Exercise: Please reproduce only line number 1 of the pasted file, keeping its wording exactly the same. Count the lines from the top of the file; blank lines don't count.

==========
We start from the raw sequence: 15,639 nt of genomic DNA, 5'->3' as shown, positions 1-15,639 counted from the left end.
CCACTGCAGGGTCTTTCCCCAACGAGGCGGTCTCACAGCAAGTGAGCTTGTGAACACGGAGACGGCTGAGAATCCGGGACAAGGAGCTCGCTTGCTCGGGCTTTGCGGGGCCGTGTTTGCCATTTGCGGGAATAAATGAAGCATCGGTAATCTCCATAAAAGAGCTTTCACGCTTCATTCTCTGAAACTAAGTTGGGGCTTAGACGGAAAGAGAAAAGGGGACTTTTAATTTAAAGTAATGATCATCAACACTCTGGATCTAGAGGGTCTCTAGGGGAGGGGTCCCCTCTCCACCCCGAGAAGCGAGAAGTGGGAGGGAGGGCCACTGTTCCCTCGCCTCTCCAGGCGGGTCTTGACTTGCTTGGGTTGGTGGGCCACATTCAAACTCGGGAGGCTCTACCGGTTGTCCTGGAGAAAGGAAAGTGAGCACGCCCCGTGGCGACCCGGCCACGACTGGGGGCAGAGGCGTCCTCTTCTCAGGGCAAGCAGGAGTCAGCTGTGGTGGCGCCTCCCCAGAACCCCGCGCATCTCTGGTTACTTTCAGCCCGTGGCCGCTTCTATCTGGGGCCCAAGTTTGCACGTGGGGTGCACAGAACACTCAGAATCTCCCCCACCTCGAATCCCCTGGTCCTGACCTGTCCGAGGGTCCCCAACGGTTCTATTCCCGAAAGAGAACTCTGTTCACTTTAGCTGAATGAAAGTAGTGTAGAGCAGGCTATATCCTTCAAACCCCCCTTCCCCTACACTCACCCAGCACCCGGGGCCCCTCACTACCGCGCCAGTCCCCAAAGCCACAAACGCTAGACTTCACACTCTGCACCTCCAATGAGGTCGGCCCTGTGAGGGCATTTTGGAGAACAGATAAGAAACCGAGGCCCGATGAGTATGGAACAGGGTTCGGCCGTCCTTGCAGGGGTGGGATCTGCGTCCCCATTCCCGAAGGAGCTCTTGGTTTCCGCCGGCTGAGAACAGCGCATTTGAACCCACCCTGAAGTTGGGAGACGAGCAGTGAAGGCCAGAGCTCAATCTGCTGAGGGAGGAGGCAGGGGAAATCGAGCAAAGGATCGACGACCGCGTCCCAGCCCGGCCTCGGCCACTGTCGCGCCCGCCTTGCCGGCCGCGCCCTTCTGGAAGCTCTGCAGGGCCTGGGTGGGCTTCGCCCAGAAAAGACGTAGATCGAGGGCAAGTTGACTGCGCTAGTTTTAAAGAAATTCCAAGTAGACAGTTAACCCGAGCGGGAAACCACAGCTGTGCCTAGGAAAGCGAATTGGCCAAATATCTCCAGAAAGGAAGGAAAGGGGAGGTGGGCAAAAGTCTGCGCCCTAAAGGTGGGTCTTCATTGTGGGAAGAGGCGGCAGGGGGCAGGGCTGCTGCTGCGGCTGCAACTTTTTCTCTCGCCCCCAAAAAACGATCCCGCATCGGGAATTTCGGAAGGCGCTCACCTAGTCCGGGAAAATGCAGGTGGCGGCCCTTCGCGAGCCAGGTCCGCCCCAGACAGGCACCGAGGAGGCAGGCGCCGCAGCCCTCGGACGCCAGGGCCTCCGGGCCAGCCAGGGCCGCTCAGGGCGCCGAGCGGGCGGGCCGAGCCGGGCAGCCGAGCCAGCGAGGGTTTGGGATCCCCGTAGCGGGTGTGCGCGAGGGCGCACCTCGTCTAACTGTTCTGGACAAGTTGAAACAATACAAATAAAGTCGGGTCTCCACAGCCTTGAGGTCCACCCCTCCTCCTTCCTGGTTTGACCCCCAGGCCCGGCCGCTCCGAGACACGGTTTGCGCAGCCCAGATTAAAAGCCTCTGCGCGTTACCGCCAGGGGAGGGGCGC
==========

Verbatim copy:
We start from the raw sequence: 15,639 nt of genomic DNA, 5'->3' as shown, positions 1-15,639 counted from the left end.